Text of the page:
Volume CIV, No. 7/8July, 2004
Elden “Buster” Bailey –Percussion
Irving Barnett – Clarinet
Ray Charles – Piano
Harrison Cooper – Piano
Anthony Del Casino – Trombone
John A. Di Janni – Viola/Conductor
Bill Doar – Piano/Arranger/Copyist
Joseph Hugh Dumas – Bass
Lise Elson – Violin
Santo J. Folino – Saxophone
Arthur Frye – Saxophone
Andrew Galos – Violin
Rod Hausen – Orchestrator/Conductor/Arranger/Copyist
Daphne Hellman – Harp
Bart Howard – Piano
Elvin Jones – Drums
Milton Kestenbaum – Bass
John D. La Porta – Clarinet
Hyman Lader – Violin
Don Leight – Trumpet
Burt Levine – Piano
Alfio Micci – Violin
Abraham Pearlstein – Trombone
Joseph J. Porcelli – Drums
Donald Rigney – Drums
Thomas Rotella – Saxophone
Moe Sadwick – Trombone/Conductor/Arranger/Copyist
Arthur C. Statter – Trumpet
James L. Styles – Bass
Sam Waldman – Saxophone
David Walter – Bass
Elden “Buster” Bailey
Elden C. “Buster” Bailey, 81, a percussionist and an 802 member since 1947, died on April 13.
Mr. Bailey was born in Portland, Maine. He attended the New England Conservatory and graduated from Juilliard.
During World War II he was a member of the U.S. Army 154th Ground Force Band.
Mr. Bailey was a member of the New York Philharmonic for 42 years and a percussion teacher at Juilliard for 24 years. He was one of the original members of both the Little Orchestra Society and the Sauter-Finegan Orchestra.
He wrote two books on percussion instruments and was a member of the Percussive Arts Society’s Hall of Fame.
Mr. Bailey was an avid fan of circus music and was a member of Windjammers Unlimited, an organization devoted to music of the circus.
He is survived by his wife Barbara, sisters Joyce and Elaine, six nieces and nephews and eight grandnieces and grandnephews.
Ray Charles, 73, a pianist and rhythm-and-blues singer and composer, died on June 10. He had been a Local 802 member since 1946.
When Mr. Charles was 5 he began losing his sight; he became completely blind by the time he was 7. But he began to learn piano, at first from a local boogie-woogie pianist in Greenville, Fla., Wylie Pitman; he also soaked up gospel music at the Shiloh Baptist Church and rural blues from musicians including Tampa Red.
He attended the St. Augustine School for the Deaf and the Blind from 1937 to 1945. There he started formal piano lessons. He learned to write music in Braille and played Chopin and Art Tatum; he also learned to play clarinet, alto saxophone, trumpet and organ. On the radio he listened to swing bands, country-and-western singers and gospel quartets.
He left school at 15, after his mother died, and went to Jacksonville, Fla., to earn a living as a musician. He played where he could as a sideman or a solo act, taking jobs all over the state.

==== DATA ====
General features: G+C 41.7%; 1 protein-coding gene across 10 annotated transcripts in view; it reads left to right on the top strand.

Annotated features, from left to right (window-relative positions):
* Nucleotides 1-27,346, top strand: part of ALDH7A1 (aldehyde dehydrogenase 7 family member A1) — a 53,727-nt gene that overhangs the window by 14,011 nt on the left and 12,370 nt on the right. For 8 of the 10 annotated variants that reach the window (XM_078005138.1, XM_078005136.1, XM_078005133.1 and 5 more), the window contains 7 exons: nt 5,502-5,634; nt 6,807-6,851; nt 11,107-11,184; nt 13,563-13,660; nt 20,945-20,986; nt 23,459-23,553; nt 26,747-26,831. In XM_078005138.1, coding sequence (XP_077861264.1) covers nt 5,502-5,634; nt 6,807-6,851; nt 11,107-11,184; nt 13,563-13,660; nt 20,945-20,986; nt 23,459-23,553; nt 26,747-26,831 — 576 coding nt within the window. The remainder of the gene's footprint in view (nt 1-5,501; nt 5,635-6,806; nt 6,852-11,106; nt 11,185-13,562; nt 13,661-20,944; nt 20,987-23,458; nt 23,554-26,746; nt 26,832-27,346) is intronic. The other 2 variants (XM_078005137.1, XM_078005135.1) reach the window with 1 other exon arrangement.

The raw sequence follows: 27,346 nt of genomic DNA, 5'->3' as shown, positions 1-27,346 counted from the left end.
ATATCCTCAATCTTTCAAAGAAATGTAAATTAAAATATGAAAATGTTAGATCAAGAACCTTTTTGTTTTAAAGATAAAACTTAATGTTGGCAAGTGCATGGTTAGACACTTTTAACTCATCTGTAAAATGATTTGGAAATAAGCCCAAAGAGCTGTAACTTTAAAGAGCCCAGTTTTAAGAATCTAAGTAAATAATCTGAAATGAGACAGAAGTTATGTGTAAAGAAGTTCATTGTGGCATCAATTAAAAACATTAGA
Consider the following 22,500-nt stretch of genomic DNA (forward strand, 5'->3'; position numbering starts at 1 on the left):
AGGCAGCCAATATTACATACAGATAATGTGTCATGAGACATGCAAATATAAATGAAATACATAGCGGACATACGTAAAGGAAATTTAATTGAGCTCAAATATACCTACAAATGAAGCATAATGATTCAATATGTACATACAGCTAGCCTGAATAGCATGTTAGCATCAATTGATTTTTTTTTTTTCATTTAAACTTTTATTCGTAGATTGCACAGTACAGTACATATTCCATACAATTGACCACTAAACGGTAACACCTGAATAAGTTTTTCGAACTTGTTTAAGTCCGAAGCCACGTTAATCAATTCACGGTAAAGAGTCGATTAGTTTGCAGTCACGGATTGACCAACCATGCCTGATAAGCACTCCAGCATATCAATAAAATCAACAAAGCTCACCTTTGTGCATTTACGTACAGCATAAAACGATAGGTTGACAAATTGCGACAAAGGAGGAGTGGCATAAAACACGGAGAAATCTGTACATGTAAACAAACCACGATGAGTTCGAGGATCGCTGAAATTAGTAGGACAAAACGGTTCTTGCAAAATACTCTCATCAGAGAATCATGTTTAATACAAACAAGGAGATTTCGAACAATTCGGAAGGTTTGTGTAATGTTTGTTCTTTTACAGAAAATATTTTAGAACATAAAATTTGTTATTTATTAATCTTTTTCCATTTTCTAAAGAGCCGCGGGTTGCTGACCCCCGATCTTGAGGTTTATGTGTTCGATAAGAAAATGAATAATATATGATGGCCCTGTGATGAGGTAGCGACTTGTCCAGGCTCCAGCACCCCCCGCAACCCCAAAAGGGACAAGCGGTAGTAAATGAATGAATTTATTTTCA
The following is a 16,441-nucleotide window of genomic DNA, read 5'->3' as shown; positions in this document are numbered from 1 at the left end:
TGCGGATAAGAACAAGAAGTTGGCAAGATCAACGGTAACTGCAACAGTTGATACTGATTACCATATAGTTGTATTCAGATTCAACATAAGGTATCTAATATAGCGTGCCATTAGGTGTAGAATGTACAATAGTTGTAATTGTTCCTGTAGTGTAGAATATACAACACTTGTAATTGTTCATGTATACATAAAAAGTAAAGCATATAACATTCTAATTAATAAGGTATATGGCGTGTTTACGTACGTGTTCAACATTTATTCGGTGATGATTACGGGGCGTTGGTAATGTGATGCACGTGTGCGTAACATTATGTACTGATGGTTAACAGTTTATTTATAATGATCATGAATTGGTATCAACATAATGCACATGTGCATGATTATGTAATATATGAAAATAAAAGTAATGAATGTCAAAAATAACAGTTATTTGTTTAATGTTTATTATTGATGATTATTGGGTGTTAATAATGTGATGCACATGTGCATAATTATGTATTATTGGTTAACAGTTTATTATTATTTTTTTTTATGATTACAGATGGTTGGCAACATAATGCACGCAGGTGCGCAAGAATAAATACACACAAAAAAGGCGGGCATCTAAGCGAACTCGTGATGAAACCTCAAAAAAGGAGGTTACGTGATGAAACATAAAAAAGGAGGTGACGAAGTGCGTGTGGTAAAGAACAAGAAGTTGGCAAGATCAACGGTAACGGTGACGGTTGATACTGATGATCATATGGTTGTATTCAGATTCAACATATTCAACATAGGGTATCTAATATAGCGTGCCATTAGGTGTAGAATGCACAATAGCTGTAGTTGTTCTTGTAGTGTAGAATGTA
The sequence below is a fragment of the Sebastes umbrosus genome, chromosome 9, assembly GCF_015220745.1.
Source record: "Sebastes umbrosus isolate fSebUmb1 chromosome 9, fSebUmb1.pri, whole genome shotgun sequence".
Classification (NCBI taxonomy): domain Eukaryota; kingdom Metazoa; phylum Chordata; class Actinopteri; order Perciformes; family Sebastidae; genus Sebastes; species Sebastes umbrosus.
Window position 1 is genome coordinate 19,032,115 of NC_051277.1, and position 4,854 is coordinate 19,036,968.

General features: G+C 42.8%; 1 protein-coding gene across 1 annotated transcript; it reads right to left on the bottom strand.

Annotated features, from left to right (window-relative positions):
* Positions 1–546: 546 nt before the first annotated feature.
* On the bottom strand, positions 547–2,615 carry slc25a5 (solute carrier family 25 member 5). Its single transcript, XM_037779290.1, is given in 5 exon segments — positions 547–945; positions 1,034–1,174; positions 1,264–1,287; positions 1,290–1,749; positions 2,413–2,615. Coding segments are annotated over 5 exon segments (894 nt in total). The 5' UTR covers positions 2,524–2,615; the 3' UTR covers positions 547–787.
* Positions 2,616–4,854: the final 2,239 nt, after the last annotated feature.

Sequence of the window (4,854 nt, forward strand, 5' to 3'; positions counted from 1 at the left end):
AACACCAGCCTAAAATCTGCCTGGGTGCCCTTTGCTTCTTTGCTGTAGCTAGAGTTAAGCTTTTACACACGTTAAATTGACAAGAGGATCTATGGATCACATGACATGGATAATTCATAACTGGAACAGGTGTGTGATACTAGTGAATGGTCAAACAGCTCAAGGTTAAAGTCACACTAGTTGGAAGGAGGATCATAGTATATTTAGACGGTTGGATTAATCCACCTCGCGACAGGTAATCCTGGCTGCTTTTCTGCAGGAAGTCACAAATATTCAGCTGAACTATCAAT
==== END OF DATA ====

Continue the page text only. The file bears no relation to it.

“I’ve Got a Woman,” recorded in a radio-station studio in Atlanta with his seven-piece band, became Mr. Charles’s first national hit in 1955, starting a string of bluesy, gospel-charged hits, among them “A Fool for You,” “Drown in My Own Tears” and “Hallelujah I Love Her So.” In the mid-1950’s he expanded his band to include the Raelettes, female backup singers who provided responses like a gospel choir, and they became a permanent part of his music.
At the same time Mr. Charles recorded an album with Milt Jackson of the Modern Jazz Quartet in 1958 and appeared at the Newport Jazz Festival.
In 1959 a late-night jam session turned into “What’d I Say.” Although some radio stations banned it, it became a Top 10 pop hit and sold a million copies.
By 1961, Mr. Charles had reached a larger pop audience with songs including two No. 1 hits, his version of “Georgia on My Mind” (one of his first songs to win a Grammy) and “Hit the Road Jack.”
By the mid-1970’s, his presence on the pop charts had dwindled, but he was still widely respected. In 1971 he joined Aretha Franklin for the concert she recorded as “Aretha Live at Fillmore West.” His version of Stevie Wonder’s “Living for the City” won a Grammy in 1975. His autobiography became a best seller in 1978. In 1979 his version of “Georgia on My Mind” was named the official state song of Georgia, and in 1980 he appeared in the movie “The Blues Brothers.”
During the 1980’s Mr. Charles returned to the charts, this time in the country category. He signed to CBS Records’s Nashville division and made “Friendship,” an album of duets with 10 country stars, which included songs with George Jones and Willie Nelson that reached the country Top 10 in 1983. He sang “America the Beautiful” at the Republican National Convention in 1984.
In 1986 Mr. Charles was one of the first musicians inducted into the Rock and Roll Hall of Fame. He received a Grammy for Lifetime Achievement in 1987, and in 1989 he appeared on Quincy Jones’s album “Back on the Block,” winning another Grammy in 1990 for a vocal duet with Chaka Khan on “I’ll Be Good to You.” All in all he won a dozen Grammys for his recordings, as well as the achievement award. Also in 1990 he turned up in television ads for Diet Pepsi, singing, “You got the right one, baby, uh-huh!”
Among his numerous awards were the Presidential Medal for the Arts, in 1993, and the Kennedy Center Honors in 1986.
He had recently recorded an album of duets with such performers as Norah Jones, B. B. King, Willie Nelson, Bonnie Raitt, Michael McDonald and James Taylor that was planned for an August release. A movie, tentatively titled “Unchain My Heart: The Ray Charles Story,” starring Jamie Foxx and directed by Taylor Hackford, has been completed, but its producers say they are uncertain if it will be released this year or next.
Mr. Charles was divorced twice, and leaves behind 12 children, 20 grandchildren and 5 great-grandchildren.
Joseph Hugh Dumas
Joseph Dumas, 77, a bassist and an 802 member since 1953, died on March 26.
Mr. Dumas had fought in World War II with the 82nd Airborne. He was a pilot and played in the Army band.